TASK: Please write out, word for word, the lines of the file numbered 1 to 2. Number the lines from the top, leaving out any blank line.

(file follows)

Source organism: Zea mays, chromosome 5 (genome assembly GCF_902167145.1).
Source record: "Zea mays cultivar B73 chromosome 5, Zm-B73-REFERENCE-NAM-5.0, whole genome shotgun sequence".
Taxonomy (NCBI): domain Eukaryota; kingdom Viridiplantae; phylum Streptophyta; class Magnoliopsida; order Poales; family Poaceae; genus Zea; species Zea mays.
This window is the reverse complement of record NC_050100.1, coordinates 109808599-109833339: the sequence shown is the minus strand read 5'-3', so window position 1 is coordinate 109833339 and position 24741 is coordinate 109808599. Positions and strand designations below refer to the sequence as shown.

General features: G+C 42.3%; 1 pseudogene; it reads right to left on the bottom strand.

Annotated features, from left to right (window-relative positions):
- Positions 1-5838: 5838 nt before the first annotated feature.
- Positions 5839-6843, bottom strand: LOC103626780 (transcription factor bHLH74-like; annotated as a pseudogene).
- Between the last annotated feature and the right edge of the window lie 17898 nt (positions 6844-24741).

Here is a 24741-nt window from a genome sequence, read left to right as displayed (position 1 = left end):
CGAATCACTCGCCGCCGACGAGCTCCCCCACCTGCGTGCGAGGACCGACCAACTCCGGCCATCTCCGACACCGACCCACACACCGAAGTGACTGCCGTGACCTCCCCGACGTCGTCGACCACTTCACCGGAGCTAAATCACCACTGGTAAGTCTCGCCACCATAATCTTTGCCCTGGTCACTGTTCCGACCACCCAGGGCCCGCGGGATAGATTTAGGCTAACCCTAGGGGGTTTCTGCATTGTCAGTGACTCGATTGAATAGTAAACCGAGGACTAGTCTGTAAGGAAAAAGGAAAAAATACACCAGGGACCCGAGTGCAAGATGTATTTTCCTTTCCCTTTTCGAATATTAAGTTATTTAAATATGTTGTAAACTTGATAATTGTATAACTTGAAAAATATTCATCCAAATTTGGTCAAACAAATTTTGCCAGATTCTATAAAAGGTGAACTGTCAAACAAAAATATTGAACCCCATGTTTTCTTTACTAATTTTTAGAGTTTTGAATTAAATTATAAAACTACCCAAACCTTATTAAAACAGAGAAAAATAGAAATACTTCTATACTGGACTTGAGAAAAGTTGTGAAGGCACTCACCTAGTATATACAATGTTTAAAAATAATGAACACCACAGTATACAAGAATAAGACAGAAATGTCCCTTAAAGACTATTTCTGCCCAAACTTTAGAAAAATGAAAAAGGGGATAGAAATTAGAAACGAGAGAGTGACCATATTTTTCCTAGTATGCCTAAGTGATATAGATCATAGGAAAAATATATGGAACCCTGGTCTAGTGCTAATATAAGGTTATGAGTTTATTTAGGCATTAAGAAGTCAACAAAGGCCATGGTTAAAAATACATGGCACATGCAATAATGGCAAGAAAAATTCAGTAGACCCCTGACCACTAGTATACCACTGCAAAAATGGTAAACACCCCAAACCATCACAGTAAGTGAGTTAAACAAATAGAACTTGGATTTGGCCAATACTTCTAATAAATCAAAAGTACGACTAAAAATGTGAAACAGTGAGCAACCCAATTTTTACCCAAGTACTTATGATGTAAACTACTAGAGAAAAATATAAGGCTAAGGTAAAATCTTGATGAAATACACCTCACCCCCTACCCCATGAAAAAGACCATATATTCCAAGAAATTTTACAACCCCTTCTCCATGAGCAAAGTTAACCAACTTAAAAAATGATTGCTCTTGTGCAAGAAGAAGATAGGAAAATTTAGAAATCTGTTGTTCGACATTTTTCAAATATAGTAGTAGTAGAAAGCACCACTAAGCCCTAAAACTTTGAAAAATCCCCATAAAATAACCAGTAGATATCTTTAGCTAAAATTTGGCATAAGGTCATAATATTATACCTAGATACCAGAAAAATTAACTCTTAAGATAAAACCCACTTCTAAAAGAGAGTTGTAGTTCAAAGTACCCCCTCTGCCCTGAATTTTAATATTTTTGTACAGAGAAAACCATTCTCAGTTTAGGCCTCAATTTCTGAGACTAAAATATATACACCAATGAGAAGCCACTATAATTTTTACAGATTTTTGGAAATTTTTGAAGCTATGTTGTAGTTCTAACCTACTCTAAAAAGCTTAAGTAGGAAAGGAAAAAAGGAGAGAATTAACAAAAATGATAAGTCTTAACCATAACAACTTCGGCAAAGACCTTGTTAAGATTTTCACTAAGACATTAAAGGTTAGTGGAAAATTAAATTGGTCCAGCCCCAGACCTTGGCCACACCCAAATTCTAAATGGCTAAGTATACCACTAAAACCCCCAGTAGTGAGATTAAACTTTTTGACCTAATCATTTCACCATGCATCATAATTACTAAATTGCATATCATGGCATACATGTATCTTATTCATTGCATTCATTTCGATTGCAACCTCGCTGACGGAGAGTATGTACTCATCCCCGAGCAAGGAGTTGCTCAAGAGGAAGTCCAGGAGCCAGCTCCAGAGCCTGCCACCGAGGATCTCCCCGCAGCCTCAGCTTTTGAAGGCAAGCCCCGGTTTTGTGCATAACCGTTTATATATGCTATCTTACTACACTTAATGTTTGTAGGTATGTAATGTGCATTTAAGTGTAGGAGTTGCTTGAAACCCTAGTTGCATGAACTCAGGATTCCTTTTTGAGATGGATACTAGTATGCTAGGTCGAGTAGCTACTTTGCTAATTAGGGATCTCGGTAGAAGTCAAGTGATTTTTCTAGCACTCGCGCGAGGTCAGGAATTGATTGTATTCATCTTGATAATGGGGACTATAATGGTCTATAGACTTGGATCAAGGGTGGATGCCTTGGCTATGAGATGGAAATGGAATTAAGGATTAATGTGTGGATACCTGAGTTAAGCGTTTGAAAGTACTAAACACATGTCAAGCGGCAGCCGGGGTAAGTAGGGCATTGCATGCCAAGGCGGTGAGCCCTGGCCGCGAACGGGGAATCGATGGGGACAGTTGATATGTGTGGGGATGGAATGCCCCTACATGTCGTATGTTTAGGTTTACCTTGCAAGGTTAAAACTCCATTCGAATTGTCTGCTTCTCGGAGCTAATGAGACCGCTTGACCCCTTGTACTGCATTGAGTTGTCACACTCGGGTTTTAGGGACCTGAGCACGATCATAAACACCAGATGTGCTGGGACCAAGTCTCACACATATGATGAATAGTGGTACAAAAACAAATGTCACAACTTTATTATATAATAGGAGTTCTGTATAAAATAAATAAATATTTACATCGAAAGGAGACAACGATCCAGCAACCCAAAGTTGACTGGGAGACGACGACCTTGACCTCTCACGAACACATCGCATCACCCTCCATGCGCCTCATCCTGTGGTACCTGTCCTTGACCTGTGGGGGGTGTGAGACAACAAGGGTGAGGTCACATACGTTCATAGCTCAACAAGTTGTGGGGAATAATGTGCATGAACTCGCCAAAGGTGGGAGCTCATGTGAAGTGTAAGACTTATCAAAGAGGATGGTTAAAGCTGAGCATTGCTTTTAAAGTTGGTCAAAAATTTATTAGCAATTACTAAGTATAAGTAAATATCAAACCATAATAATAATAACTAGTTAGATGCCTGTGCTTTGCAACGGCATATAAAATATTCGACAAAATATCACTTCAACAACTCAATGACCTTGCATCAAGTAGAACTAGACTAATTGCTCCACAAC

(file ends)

Source organism: Zea mays, chromosome 5 (genome assembly GCF_902167145.1).
Source record: "Zea mays cultivar B73 chromosome 5, Zm-B73-REFERENCE-NAM-5.0, whole genome shotgun sequence".